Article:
Iowa senators, citing concerns about crop damage and car accidents caused by deer, approved a bill Wednesday to cut by two-thirds the civil penalty for killing antlerless deer out of season and ordering a study on deer population in the state.
Sen. Ken Rozenboom, R-Oskaloosa, said he regularly sees as many as nine deer carcasses along a 20-mile stretch of road when he drives to Ottumwa in February for legislative forums. “I don’t need a study to tell me that we have a problem to that extent,” he said.
He noted that the scheduled file for poaching remains the same, but the civil penalty exceeds the current $1,000 civil penalty for taking an animal on the endangered species list.
Senate File 581 originally would have cut the civil penalty for killing antlerless deer out of season to $200 from the current $1,500 per animal. But senators approved an amendment offered by Sen. Tim Goodwin, R-Burlington, to increase the penalty to $500.
Goodwin noted that Rozenboom proposed a bill earlier in the session that would have cut the civil penalty to $50 for poaching antlerless deer. That bill, Senate File 464, also would have refunded to hunters convicted of poaching the difference of $1,450 per deer. He said the higher penalty was the result of discussions with law enforcement.
“I worked with law enforcement, boots on the ground in Des Moines County and Louisa County, and asked them to come up with a number that they thought that they could work with and support the bill,” Goodwin said.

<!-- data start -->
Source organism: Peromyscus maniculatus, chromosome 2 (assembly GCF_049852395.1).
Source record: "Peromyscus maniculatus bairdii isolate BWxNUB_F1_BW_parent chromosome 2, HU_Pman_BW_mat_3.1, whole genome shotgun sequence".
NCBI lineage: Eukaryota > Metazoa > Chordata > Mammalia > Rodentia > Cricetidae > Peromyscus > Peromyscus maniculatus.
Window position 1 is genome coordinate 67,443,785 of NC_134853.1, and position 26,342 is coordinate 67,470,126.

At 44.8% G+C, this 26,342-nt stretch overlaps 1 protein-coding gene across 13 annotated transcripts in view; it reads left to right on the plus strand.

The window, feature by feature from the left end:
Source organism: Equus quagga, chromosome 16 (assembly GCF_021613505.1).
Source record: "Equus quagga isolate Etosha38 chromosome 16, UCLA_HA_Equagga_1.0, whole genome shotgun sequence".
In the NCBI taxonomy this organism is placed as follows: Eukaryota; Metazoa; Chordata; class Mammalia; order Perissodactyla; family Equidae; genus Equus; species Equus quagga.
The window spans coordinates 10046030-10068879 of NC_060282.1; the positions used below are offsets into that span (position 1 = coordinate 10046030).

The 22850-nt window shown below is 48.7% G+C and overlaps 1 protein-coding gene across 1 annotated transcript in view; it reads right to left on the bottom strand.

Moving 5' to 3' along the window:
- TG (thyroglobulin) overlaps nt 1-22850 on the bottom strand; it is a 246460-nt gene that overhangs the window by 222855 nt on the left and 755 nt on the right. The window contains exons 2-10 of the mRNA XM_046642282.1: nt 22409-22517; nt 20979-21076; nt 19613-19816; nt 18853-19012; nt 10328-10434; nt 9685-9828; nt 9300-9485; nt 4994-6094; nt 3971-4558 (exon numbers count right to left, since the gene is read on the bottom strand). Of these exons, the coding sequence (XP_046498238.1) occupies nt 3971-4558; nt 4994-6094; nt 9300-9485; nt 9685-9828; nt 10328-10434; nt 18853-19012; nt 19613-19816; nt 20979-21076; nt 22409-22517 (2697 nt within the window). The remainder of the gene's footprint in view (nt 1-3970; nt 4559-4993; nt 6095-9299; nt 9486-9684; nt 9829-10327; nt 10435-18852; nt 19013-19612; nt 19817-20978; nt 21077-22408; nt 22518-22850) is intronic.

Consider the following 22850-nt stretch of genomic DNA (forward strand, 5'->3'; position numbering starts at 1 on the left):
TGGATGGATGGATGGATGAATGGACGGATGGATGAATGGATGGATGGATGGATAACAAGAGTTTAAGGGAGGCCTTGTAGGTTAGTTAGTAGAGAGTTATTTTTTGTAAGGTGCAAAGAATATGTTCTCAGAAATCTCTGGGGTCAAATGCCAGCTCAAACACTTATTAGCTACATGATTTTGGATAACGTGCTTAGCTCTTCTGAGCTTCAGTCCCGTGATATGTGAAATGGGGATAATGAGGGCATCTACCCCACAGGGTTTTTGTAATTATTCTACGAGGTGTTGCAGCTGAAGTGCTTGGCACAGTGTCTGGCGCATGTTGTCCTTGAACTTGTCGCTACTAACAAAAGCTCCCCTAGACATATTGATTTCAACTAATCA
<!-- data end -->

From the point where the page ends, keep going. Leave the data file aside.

The bill also would lower the fee from $15 to $2 for “depredation licenses” that allow extra hunting on properties heavily damaged by deer. Some licenses for landowners to hunt their own land are free. It allows for an extra rifle-hunting season in January for counties where the allocation of antlerless tags was not fully sold.
Sen. Bill Dotzler, D-Waterloo, opposed the bill, in part because he said he didn’t believe lower fines or an extra hunting season would address the problem of overpopulation in certain areas. “I fully understand the concerns of our farmers out there. But I don’t believe this is going to solve the problem because deer are intelligent, and they’re going to know where to hide out. And that won’t change by this bill,” he said.
Rozenboom said he agreed deer are smart. “Unfortunately, that wisdom doesn’t extend to when they see two headlights coming. And that’s part of the problem,” he said.
The bill moves to the House.